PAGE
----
The 8th and final limb of yoga... bliss
In a samadhi state, the distinction between self and other; subject and object falls away and you are left blissfully absorbed in the oneness of everything.
The word ‘Om’ represents the oneness of all existing things: the universe.
FUN FACTS FOR WORD NERDS: The word ‘universe’ comes from the prefix ‘uni’, meaning ‘one’, and the root word, ‘verse’, which means ‘word’. The universal sound is ‘Om’.
This sacred sound purportedly reveals itself to the inner ear of the enlightened yogi.
Here are some cool activities you can do to put yourself in touch with the oneness of everything:
Meditation: Chant 'OM'
Listen to NASA’s recording of the sound of the Universe.
Everyday life demands that we focus on the external world and plan for the future. As a result, we develop a habit of turning our attention outwardly - that is how the laundry gets done and dinner gets made, after all. So it's completely understandable that when we sit for meditation and try to focus our attention inwardly, our minds wander, drawn away by sensory stimulation or by memories of the past or thoughts about the future or ... or ... or ...
Meditation is the 7th of the 8 limbs of Classical yoga. It is the process of maintaining an unwavering, sustained focus on some object or internal physiological process (like breathing). Preparing for meditation requires us to hone our ability to concentrate (the 6th limb). Most of what we think of as 'meditation' exercises are actually concentration exercise that prepare us for getting into a meditative state - a flow state of continuous uninterrupted attention. In order to reach a meditative state, we must practice concentrating first.
A favourite concentration exercise of mine is the 31-points of light meditation (preparation for the 61-points exercise).
It is a great practice for a mind that likes to wander. The 31-points practice encourages your thoughts to move (through 31 specific points), spending just a moment on one point before moving to the next. It can train your mind to become inwardly oriented, calm and orderly.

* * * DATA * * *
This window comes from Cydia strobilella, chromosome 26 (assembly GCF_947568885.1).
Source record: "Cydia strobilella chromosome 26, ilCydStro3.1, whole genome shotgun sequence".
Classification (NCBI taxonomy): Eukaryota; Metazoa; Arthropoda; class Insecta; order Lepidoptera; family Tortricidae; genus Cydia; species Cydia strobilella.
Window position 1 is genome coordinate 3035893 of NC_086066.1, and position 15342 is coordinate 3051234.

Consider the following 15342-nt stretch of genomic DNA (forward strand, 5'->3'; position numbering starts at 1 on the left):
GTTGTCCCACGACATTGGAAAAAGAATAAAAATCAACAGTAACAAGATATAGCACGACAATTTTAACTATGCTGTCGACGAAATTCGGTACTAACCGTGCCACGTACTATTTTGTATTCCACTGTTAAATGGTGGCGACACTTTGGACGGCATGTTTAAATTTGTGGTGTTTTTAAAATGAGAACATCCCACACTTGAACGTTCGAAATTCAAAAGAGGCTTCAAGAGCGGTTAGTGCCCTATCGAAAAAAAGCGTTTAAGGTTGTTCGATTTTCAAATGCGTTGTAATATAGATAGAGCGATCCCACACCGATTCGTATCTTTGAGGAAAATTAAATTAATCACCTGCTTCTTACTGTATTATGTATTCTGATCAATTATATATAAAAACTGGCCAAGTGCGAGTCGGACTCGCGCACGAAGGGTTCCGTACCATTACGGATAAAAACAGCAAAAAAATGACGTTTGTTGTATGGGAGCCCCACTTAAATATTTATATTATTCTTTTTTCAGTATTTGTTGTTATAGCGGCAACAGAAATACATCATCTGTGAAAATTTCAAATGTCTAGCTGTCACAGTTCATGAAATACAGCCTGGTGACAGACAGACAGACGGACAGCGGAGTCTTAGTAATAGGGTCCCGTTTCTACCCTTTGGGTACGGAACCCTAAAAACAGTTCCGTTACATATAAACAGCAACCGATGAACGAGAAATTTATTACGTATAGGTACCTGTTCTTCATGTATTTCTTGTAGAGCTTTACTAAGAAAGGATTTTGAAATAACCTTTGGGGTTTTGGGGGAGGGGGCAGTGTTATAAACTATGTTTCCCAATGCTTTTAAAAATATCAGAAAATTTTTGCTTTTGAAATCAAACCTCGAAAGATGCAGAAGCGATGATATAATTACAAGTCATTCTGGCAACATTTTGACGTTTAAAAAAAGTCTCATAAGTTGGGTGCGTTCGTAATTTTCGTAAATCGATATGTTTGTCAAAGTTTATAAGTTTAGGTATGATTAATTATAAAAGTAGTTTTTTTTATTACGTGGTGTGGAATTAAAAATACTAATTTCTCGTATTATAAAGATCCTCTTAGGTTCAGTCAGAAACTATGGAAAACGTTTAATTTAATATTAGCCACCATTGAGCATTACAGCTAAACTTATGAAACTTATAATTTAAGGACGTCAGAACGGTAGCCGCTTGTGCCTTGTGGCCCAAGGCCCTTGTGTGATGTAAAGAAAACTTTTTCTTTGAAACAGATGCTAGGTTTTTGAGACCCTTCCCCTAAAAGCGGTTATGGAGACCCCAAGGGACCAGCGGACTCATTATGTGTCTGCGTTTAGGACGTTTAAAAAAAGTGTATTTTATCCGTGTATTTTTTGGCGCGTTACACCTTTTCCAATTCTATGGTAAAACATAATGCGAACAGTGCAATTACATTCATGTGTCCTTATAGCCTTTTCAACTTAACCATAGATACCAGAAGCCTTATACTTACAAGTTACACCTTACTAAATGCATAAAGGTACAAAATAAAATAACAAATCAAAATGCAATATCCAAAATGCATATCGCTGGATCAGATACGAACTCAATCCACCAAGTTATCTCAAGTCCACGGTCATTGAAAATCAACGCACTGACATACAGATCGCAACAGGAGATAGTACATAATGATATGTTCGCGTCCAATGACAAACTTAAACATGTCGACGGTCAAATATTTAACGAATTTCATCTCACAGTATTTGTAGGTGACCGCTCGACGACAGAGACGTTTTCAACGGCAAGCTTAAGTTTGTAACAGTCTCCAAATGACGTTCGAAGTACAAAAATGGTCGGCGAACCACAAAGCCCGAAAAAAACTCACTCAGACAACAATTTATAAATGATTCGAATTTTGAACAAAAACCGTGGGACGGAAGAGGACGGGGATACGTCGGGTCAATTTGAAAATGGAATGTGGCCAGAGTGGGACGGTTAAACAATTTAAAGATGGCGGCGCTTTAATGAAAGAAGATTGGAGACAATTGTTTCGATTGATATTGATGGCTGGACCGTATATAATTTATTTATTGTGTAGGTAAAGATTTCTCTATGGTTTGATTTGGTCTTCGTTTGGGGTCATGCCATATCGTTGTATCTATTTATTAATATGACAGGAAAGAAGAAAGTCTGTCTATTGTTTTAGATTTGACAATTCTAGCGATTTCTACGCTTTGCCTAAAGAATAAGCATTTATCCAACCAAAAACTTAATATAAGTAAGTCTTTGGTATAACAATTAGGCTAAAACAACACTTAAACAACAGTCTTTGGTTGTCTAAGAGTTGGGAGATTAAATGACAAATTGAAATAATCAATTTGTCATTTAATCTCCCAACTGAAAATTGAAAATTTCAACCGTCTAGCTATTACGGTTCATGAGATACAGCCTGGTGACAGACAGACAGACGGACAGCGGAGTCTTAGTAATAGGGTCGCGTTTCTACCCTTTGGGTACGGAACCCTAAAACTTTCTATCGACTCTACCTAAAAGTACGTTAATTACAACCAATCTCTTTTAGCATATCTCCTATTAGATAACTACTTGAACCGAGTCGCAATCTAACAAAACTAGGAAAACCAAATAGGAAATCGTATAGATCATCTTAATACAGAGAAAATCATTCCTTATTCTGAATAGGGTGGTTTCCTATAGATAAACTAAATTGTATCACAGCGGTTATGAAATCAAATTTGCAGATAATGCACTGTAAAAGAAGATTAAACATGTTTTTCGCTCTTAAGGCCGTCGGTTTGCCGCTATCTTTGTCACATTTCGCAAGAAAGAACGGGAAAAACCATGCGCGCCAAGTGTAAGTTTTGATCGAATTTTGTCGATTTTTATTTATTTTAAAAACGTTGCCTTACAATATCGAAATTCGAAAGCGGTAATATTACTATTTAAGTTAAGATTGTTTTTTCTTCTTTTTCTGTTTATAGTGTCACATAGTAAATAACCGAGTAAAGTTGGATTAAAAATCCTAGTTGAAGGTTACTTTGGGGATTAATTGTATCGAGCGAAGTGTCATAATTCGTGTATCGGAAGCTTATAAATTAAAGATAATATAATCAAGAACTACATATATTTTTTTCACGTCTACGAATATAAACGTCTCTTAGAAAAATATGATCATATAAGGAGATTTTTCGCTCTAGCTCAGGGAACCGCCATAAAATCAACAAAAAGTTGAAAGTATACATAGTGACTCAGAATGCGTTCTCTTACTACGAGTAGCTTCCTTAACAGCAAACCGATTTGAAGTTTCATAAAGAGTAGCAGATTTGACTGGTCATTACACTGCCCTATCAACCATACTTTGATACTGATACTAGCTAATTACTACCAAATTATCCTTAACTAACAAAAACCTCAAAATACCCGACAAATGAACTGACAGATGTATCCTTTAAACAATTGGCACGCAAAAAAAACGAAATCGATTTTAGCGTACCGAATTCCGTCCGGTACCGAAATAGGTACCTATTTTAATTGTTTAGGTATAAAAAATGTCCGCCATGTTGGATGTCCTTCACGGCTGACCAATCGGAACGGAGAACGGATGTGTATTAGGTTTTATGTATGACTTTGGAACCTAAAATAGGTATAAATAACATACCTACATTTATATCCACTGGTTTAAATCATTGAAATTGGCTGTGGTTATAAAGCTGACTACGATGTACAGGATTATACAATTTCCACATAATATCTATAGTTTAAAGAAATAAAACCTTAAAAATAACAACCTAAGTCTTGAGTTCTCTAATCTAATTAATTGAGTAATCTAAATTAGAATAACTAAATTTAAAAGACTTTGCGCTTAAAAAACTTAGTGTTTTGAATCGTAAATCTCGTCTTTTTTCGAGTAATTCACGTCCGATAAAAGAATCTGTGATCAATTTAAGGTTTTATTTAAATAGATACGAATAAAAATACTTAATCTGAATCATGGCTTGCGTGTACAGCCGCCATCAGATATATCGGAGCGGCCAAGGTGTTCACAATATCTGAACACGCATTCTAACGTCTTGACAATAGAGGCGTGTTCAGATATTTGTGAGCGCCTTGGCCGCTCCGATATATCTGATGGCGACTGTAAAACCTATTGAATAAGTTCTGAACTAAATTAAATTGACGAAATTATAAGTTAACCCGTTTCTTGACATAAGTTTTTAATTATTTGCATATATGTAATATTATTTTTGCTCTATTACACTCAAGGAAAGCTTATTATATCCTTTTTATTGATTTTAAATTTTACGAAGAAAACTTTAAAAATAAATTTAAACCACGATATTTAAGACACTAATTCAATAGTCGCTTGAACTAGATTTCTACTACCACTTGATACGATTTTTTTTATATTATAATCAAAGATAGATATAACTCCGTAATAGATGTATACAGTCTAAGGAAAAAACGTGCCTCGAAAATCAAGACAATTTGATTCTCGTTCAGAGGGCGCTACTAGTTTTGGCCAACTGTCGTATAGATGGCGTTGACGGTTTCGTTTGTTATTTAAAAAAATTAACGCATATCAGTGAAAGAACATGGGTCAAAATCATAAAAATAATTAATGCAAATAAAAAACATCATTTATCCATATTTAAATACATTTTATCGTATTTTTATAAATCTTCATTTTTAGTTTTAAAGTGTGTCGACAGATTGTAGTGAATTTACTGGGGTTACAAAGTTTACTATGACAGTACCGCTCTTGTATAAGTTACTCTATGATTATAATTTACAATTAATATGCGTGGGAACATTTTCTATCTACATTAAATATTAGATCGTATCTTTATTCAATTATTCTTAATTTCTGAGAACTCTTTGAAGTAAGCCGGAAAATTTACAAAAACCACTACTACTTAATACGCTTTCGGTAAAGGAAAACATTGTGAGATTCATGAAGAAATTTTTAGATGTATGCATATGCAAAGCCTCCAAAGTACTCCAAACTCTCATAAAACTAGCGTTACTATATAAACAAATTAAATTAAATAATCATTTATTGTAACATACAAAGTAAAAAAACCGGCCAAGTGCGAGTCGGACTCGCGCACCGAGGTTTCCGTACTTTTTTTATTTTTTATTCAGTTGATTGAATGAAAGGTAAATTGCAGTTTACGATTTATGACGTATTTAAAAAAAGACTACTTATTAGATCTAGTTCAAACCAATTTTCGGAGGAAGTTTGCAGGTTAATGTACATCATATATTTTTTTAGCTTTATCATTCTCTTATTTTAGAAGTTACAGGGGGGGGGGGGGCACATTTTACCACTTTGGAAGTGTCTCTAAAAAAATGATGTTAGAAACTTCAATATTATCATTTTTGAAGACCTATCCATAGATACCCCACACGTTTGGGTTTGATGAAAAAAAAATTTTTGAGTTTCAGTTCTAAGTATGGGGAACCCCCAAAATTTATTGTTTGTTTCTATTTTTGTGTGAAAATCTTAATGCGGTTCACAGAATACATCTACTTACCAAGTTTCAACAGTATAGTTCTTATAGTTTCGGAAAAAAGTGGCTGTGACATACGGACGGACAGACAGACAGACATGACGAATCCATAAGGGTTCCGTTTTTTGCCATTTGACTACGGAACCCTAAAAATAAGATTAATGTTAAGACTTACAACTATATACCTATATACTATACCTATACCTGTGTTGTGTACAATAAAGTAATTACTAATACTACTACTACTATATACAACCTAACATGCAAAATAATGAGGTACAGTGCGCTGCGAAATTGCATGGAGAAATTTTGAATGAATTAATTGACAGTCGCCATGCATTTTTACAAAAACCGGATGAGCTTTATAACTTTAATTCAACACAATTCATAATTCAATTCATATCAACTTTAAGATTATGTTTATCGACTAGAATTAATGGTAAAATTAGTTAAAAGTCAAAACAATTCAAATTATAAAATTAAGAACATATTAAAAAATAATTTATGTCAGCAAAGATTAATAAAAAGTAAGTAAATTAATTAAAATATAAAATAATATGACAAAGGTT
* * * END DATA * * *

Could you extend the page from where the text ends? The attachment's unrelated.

Lie down and listen to the video for a quick run through the 31 points. When you’re familiar with them, you can practice without guidance and gradually increase the amount of time you spend focusing on each point.
As you practice and grow your ability to focus, you may find yourself slipping into a meditative state.
The 8-limbed path of yoga lays out a process for interiorizing your attention that eventually leads to a state of bliss. The process begins with the way you relate to the world (yama), then to yourself (niyama), body (asana), breath (pranayama), and inward focus of attention (pratyahara). All of this leads steadily towards deeper states of yoga, including states of Concentration (dharana), the 6th of 8 limbs of practice.
In concentration, awareness harmoniously flows towards a single object of focus. If you practice the first 5 limbs, you have laid the groundwork that will allow you to focus. It will also prepare you for entering into states of meditation and bliss (the final 2 limbs).
You might find yourself wondering what exactly you should direct your awareness towards? Just about anything: a mantra, your breath, bodily sensations, your heart, the pit of your throat, your navel, etc...one of my favourite recommendations from the Yoga Sutras is to focus on friendliness, compassion, delight, and equanimity (collectively known as the brahmaviharas) in order to become imbued with their energies.
Intention/Centering Thought: "My mind is quiet, focused and calm."
Breath/Meditation: Inhale and count to 8; exhale and count to 8
On the Mat: Practice some challenging balancing poses. It's hard to focus on anything other than the task of staying upright. (See the video below for a challenging standing balance pose practice)
Off the Mat: Cut down on multi-tasking. Practice pouring all of your focus and energy into just one thing at a time.
Amanda Tripp, Yoga/body nerd and woman of a 1000 opinions